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Tax investors, not companies
January, 19th 2010

SEBI and the Reserve Bank want to stop companies and banks from putting their money in mutual funds (MFs). They prefer to invest through MFs because of a tax arbitrage: dividends distributed by debt MFs attract a lower rate of tax as compared to income generated by direct participation in the market.

This tax arbitrage is irrational and must go. The government should scrap dividend distribution tax (DDT) levied on companies and instead tax dividends in the hands of shareholders. The original rationale for a DDT to replace tax on dividends was administrative ease and evasion of tax by a variety of investors.

A practical way out is to mandate electronic crediting of all dividend payments and presumptive deduction of 30% tax at source. This was not possible in 1997 when DDT was first introduced and when bank computerisation was still patchy. Investors who fall in the lower tax brackets of 10% and 20% can claim refunds. Income-tax authorities must, of course, streamline refunds, in tandem.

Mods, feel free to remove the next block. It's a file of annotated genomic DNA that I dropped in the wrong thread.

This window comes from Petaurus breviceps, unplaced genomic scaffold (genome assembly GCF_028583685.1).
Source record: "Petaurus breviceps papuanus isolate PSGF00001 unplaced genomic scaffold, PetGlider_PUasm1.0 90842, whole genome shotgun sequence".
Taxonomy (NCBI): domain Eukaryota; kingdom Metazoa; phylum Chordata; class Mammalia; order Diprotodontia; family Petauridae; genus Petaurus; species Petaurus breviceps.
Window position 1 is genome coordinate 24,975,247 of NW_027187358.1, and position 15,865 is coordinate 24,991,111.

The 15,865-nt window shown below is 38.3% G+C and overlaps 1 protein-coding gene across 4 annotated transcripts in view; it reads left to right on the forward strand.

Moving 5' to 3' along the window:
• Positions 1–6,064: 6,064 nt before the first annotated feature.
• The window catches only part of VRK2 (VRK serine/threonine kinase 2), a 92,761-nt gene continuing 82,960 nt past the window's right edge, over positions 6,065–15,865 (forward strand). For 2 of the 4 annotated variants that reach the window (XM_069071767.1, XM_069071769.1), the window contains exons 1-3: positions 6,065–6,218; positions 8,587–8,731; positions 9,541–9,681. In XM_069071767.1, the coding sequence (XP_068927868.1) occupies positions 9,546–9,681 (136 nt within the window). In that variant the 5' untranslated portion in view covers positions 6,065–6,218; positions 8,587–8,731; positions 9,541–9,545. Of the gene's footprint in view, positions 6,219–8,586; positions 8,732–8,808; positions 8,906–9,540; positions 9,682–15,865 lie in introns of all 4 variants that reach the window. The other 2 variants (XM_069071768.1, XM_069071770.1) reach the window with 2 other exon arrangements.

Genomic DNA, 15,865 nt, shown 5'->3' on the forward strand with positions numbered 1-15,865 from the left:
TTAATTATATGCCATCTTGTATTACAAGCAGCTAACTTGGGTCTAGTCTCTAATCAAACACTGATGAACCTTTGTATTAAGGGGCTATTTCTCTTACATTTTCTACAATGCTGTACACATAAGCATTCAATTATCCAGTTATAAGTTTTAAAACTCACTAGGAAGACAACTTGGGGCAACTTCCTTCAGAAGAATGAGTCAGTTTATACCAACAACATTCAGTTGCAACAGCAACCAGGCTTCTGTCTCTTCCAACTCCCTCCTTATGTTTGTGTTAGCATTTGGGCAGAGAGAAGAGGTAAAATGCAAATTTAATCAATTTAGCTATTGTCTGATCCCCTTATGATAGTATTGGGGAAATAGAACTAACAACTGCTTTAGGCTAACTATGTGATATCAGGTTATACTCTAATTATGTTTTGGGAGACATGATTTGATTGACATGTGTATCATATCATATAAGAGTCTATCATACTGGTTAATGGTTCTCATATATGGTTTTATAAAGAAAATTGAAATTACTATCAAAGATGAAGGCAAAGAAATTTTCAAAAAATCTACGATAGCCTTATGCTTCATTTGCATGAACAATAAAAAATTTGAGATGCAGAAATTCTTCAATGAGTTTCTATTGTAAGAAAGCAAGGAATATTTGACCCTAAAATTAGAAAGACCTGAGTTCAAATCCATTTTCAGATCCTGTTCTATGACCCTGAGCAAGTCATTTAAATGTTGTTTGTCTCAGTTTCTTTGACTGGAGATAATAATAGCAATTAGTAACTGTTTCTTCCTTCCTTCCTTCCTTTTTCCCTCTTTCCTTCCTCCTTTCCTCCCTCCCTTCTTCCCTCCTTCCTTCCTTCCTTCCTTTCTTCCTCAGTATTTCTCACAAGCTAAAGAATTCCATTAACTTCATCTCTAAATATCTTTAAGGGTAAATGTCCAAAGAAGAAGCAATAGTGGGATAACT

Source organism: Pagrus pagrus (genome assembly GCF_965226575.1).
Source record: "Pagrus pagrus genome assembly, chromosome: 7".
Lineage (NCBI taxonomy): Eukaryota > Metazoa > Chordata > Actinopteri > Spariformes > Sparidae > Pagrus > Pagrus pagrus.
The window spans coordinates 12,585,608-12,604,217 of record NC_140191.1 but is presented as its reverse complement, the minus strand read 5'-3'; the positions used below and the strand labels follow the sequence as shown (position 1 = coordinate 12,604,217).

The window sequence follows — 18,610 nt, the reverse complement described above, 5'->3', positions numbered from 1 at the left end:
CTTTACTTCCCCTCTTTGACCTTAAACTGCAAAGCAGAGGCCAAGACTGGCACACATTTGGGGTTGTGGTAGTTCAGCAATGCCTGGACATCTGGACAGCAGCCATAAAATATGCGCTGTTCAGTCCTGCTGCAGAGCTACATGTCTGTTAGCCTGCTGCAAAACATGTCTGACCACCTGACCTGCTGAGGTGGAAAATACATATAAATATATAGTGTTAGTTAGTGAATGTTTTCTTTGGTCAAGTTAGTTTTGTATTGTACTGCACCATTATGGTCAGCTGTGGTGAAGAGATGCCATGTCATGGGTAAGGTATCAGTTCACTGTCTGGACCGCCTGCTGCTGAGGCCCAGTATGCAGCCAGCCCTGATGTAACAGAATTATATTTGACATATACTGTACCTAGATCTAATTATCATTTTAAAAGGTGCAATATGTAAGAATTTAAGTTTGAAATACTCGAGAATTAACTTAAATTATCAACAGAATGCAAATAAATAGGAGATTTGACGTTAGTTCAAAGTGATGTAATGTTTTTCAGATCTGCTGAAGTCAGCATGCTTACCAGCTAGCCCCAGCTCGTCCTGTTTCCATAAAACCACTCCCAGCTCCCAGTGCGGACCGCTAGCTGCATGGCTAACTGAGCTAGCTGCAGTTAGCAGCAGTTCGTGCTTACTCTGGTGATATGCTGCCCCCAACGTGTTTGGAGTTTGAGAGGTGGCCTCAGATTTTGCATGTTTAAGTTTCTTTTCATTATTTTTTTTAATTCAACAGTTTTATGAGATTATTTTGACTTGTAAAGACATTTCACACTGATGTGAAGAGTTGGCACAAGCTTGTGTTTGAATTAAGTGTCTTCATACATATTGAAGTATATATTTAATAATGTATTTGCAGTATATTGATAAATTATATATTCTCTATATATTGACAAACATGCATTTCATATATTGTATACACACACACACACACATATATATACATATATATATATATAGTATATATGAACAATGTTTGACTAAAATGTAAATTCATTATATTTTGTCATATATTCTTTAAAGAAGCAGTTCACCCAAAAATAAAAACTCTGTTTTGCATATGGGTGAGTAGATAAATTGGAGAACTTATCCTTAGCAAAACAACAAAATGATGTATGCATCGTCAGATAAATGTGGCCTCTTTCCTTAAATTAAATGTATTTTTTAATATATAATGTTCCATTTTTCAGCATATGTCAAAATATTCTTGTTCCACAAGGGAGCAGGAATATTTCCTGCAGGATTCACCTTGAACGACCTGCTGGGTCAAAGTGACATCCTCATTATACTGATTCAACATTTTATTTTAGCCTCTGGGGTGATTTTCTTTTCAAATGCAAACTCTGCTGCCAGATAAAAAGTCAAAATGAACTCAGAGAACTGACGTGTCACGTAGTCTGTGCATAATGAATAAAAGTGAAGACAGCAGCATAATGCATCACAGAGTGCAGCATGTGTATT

In effect, dividend income should be taxed according to the individual shareholders tax slab. A change in the tax treatment on dividends will have multiple benefits. It would boost the governments revenues, as promoters, who have been paying themselves hefty, tax-free dividends, pay 30% tax on their income. It would end the tax arbitrage on investments in MFs and, thereby, remove the artificial incentive companies have for carrying out their treasury deployments through MFs.

Similarly, it would remove a large part of the incentive that banks have for lending to one another and to companies via MFs. There would be greater transparency on bank lending. Such a move would, in addition, restore salience to the role of MFs as vehicles for retail investors to invest in securities. And all MFs can have tax pass-through status.

The short point is the superiority and administrative ease of taxing dividends in the hands of shareholders as compared to taxing companies for the dividends they distribute. In the long run, as and when all tax exemptions are removed, and tax revenues rise to required levels, dividends could be exempt from tax altogether.

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